Another important benefit provided under ECTA has been with respect to the Double Taxation Avoidance Agreement (DTAA). The DTAA is essentially a tax treaty that India has with over 80 countries so that taxpayers or companies don’t have to pay ‘double’ taxes on their income from the source country, which is Australia in this case, as well as their residence country – India.
While India had a DTAA with Australia as well, a “provision” in the DTAA was used to tax Indian companies, particularly IT firms’ offshore revenues in Australia, according to ECTA. Commerce ministry had also noted in a statement earlier this month that Australia has no domestic provision for charging tax on royalties, fees and charges by firms sending these (remittances) to parent companies. This led to the discrepancy in levying taxes that irked Indian enterprises and MSMEs as well.
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However, with ECTA being implemented, Australia has made changes in its tax laws, removing this discrepancy. “The agreement will also eliminate Double taxation on IT services from April 1, 2023, which was making us less competitive and making us less profitable in the IT sector. We will save millions of dollars right now, and over a billion dollars going forward, maybe five-seven years going forward, giving us a competitive edge and also creating a lot many jobs,” Goyal had said.
Coming to CEPA with the UAE, the pact was the first full FTA, instead of an interim one, signed by India with any country in the past decade, comprehensively covering almost all of 11,908 tariff lines by India and 7,581 tariff lines by the UAE. The agreement benefits India’s exports to the UAE by elimination of 5 per cent import duty on 97 per cent of its tariff lines corresponding to 99 per cent of imports from India.
The zero-duty market access by UAE covers all labour-intensive sectors, most of which are MSME-dominated, such as gems and jewellery, textiles, leather, footwear, sports goods, plastics, furniture, agricultural and wood products, engineering products, medical devices apart from automobiles.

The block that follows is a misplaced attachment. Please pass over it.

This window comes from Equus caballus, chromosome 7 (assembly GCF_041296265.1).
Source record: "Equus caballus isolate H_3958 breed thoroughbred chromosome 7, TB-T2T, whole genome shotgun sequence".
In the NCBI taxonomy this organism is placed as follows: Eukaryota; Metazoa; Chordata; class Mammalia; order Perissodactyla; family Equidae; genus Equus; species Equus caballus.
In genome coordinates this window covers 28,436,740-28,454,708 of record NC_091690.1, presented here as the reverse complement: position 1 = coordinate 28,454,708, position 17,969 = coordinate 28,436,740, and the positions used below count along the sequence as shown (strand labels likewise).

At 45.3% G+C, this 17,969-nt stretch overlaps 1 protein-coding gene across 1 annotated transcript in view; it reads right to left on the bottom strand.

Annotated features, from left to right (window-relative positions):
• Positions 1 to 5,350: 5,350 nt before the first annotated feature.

“The UAE is a gateway to all of Africa, many other gulf countries and Europe. It also has a large number of Indian diaspora and a huge market for products like textiles, gems and jewellery, leather, footwear, and food products, which are labour oriented and provide economic opportunities,” the agreement read.
According to the commerce ministry, the CEPA “is already creating a significant positive impact on India-UAE trade with exports to the UAE, excluding petroleum products, grew to $5.92 billion during June-August 2022 period from $5.17 billion during June-August 2021, indicating 14 per cent increase. The exports during the period were dominated by gems and jewellery, electrical machinery and equipment, cereals, nuclear reactors and boilers, sugar and sugar confectionary, inorganic chemicals, etc.
On the other hand, India’s imports, excluding petroleum-related imports, from the UAE during the three-month period jumped to $5.61 billion, up 1 per cent from $5.56 billion during the year-ago period. Overall, petroleum and petroleum products, precious metals, stones, gems & jewellery, minerals, chemicals, wood and wood products are generally the major items of imports from the UAE.